So the Chinese New Year (of Rabbit) is finally here. And if you haven’t booked yourself a holiday package in Thailand (or have any other escape plan) by now, don’t despair. We’ve compiled a list of fun and family-friendly things to do to celebrate the Chinese New Year, in style.
Visit temple fairs: Check out at least one temple fair to get into the spirit of the Chinese New Year. There will be snacks, arts and crafts, traditional performances, as well as LOTS of people. Most temple fairs will be held from 2-9 February this year, with the fairs at Ditan Park, Longtan Park and Chaoyang Park being the most famous. Go here for a full list of temple fairs in Beijing.
Make (and eat!) jiaozi and tangyuan: Jiaozi (dumplings) represent good fortune due to their resemblance to ancient Chinese money, while tangyuan (sticky rice balls with sweet fillings) are traditionally eaten as dessert on the Lantern Festival, which falls on the last day of Spring Festival (17 February this year).
Play with firecrackers and watch fireworks: Firecrackers go on sale in designated shops all around town during the Spring Festival. Just a word of warning, every year there are horrific tales of accidents caused by firecrackers so be extremely careful! Also, observe the city regulations which stipulate that, apart from New Year’s Eve and New Year’s Day, no fireworks are allowed between midnight and 7am for the rest of the Spring Festival (4-17 Feburary). If you just want to watch, Houhai is a good place to go for fireworks. However, if you are not too crazy about the noises, keep a pair of ear plugs handy.
Sports and Outdoors
Go ice-skating: The frozen lake of Houhai is an ideal place to go ice-skating or try the speedy ice bikes. There are plenty of indoor options too – Le Cool in Guomao, All Star Champion Skating Club in Solana or Ice Zone in Shunyi.
Ski and snowboard: Beijing has quite a few snow-covered mountains for skiers and snowboarders of all levels. Nanshan Ski Village and Duolemeidi Mountain Resort are two of the most popular ski resorts.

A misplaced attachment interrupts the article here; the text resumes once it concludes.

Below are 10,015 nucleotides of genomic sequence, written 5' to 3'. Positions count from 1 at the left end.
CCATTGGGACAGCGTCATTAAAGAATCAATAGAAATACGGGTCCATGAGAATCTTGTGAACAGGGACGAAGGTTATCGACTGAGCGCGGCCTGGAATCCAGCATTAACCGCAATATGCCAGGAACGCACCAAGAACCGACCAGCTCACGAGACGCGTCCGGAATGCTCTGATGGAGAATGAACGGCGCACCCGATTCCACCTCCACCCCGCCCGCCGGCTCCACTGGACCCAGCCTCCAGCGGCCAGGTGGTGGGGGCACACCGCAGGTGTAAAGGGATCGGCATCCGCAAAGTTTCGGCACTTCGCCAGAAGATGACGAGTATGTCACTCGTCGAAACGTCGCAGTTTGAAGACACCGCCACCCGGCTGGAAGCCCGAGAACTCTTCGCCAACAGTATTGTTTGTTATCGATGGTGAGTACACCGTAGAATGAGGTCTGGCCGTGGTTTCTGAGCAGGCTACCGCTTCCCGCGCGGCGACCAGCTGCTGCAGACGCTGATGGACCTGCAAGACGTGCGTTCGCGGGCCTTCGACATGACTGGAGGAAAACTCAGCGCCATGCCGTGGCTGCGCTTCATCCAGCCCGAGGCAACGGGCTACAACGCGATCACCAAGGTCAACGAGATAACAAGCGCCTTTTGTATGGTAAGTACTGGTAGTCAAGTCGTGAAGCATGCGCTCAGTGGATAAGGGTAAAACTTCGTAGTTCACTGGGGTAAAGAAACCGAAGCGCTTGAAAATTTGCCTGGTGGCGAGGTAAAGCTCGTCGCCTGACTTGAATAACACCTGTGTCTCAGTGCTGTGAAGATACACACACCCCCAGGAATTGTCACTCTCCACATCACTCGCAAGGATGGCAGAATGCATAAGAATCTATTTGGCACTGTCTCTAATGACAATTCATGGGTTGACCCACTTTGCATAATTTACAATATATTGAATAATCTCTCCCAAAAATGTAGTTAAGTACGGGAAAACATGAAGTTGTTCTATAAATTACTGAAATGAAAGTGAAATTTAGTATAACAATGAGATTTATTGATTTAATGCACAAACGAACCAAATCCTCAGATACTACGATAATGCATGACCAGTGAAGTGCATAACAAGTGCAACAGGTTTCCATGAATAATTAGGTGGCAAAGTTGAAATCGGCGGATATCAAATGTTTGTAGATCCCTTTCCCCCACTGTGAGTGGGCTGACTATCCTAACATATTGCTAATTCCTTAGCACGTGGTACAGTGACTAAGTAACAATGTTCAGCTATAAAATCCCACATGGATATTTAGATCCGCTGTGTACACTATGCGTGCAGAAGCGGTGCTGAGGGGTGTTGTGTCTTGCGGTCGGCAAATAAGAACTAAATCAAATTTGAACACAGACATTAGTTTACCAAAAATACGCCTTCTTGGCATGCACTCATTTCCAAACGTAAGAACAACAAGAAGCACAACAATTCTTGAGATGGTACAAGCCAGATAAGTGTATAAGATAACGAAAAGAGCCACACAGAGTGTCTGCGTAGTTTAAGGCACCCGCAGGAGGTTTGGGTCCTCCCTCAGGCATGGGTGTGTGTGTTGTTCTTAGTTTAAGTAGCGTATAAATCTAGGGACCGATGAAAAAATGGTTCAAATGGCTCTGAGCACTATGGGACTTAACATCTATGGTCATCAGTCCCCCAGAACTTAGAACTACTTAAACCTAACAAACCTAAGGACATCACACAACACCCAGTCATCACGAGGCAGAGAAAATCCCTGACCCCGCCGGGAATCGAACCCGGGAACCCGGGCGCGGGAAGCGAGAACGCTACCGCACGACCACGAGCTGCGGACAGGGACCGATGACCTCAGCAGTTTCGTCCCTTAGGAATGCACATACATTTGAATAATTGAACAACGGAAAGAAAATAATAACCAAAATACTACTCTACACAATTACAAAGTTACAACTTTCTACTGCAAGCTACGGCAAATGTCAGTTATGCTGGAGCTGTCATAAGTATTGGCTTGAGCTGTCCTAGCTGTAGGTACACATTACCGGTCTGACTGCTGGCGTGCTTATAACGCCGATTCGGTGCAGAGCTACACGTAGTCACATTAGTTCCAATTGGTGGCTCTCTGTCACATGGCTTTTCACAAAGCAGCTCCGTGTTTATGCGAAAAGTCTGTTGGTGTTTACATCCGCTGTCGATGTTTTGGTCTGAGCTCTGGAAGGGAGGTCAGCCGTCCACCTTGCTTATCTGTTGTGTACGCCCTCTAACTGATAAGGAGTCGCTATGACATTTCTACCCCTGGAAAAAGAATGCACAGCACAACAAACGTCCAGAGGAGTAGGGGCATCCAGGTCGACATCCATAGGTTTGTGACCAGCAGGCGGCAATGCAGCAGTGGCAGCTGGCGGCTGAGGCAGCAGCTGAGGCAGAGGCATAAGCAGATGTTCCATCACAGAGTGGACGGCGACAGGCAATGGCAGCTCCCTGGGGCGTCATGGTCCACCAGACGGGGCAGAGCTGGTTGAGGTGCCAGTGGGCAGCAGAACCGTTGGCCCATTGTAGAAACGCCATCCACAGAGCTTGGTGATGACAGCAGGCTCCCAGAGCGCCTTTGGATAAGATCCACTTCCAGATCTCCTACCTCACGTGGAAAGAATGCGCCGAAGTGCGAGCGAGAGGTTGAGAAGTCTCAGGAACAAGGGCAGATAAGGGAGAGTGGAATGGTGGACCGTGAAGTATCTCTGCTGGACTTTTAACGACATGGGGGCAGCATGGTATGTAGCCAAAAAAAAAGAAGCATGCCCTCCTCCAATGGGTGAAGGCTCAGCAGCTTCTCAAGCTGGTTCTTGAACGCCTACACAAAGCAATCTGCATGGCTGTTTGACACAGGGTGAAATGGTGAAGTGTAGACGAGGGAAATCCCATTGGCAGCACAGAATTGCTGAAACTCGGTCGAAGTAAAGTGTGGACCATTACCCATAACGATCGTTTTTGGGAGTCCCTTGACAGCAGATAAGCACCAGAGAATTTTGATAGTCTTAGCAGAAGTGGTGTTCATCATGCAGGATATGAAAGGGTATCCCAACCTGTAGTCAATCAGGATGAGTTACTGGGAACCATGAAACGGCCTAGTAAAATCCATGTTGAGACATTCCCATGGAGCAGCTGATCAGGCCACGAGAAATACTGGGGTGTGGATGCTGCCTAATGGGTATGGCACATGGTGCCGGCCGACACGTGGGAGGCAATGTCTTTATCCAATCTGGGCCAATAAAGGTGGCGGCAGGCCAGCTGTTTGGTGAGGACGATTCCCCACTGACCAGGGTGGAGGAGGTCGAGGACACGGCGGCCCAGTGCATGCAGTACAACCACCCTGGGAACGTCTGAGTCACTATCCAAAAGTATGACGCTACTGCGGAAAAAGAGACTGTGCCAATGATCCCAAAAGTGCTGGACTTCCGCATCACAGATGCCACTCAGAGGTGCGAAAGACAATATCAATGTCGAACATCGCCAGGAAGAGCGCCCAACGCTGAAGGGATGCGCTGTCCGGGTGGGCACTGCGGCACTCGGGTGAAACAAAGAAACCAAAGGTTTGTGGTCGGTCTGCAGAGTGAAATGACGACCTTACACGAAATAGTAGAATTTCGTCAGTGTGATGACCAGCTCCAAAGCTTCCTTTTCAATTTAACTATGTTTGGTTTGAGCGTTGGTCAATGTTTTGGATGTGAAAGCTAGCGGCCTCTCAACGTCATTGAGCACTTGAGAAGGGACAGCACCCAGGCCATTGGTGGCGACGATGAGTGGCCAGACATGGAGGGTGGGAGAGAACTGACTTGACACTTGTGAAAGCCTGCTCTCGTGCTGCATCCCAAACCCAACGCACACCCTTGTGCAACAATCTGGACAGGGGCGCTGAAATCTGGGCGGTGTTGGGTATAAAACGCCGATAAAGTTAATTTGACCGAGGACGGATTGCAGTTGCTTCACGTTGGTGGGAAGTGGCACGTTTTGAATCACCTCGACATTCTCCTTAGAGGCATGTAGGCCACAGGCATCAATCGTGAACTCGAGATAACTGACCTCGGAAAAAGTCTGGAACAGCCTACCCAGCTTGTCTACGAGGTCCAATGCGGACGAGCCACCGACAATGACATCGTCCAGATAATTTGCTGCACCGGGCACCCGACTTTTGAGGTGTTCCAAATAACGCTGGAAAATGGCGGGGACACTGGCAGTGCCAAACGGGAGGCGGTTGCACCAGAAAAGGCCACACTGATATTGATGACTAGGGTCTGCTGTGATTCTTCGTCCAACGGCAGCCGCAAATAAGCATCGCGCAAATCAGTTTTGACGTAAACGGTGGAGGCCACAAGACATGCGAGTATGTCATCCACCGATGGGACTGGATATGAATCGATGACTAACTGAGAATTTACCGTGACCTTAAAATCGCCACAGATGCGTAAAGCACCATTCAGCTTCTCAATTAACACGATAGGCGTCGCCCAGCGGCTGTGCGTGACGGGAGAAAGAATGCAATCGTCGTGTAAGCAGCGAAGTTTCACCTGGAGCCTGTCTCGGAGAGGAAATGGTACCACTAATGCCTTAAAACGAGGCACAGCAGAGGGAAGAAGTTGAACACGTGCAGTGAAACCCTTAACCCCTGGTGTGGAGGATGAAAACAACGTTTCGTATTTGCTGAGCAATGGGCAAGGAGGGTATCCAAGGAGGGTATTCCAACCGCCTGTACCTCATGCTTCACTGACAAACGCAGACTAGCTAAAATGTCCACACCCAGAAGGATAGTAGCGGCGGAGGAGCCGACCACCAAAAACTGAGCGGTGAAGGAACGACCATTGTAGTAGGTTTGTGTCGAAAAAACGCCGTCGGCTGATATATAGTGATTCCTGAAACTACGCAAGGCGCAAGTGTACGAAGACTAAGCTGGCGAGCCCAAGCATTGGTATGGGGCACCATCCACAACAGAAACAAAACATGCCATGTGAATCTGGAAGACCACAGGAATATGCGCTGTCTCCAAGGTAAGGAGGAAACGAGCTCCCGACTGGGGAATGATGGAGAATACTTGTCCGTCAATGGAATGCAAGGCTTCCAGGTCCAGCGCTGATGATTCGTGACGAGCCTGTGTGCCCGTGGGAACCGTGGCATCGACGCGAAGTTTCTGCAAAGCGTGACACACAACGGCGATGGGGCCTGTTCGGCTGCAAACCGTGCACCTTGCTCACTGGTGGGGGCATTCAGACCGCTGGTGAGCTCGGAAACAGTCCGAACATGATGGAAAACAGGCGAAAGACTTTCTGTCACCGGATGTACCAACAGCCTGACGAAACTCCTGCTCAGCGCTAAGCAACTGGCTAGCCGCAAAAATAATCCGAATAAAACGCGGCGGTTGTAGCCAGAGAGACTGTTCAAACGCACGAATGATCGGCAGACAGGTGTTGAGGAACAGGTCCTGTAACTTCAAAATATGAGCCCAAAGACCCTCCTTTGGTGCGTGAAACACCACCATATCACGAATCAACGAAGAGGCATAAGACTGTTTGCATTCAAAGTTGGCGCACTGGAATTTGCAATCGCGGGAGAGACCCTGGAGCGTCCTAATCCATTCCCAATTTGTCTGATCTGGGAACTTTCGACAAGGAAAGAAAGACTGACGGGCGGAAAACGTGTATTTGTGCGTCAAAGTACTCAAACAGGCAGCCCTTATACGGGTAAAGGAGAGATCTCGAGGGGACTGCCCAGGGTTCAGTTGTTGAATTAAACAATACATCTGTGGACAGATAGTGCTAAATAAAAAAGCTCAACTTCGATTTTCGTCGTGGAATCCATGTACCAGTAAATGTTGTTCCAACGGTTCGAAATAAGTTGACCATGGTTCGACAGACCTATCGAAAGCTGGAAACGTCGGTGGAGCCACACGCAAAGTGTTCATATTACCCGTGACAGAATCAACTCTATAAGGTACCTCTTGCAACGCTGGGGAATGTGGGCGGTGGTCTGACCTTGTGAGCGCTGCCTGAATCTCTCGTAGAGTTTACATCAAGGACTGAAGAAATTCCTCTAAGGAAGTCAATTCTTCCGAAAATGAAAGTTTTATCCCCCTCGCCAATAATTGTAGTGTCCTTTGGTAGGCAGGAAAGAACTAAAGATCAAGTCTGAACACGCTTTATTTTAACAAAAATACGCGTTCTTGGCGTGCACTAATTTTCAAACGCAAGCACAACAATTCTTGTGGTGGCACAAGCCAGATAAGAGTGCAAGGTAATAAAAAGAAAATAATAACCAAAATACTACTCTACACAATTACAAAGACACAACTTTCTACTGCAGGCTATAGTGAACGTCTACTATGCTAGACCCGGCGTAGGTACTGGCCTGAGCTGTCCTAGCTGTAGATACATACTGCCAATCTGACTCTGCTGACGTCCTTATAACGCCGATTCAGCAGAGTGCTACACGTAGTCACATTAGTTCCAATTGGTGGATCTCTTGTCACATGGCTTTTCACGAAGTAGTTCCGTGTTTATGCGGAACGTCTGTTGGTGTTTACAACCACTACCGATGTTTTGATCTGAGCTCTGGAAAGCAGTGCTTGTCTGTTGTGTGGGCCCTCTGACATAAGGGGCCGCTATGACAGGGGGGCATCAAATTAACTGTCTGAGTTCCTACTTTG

Snow Paradise in the Bird’s Nest: The Bird’s Nest is hosting its second annual Happy Snow Season. Designed for children, the popular “snow paradise” includes a castle, snow maze, snow cube and a DIY chocolate station.
Visit Ice Festivals: The famous Harbin Ice Festival starts on January 5 until the end of February. Don’t want to go all the way to Harbin? Consider Longqing Ice and Snow Festival, a mere 90km northwest of Beijing.
Take a hike: Hiking in the freezing Beijing winter may not be all that appealing at first glace, but the blue skies and clean air go a long way to make up for the cold. Just make sure you rug up. Beijing Hikers run regular hikes in the hills around Beijing and many of them of family-friendly.
Read a book: Snuggle up to a book in the warmth and comfort of your home can be a real joy this time of the year. The Bookworm has a lending library of over 16,000 books, or you can purchase books online at amazon.com or amazon.cn.
Have a movie/TV show marathon: This needs no further explanation. With the ready availability of dirt cheap pirated DVDs in the capital (and elsewhere in China), you can in theory spend your entire Spring Festival indoors glued to your TV or laptop screen without ever braving the cold outside. Of course, here at beijingkids we don’t recommend such an anti-social behavior.
Bake & crafts: Make the best of your time with some cooking and craft fun. Easy Kids Recipes (www.easy-kids-recipes.com) and Children’s Recipes (www.childrensrecipes.com) have kid-friendly recipes, while Amazing Moms (www.amazingmoms.com) and Cut Out and Keep (www.cutoutandkeep.net) are full of creative craft projects ideas.
Play mahjong: Another highly addictive activity, particularly in the dead winter of Beijing. It’s lively, noisy and not as complicated as it looks (well, at least the simpler games aren’t). Grab a friend to teach you and before you know it, you’ll be playing mahjong through the night with bloodshot eyes during the Spring Festival. Approach with caution.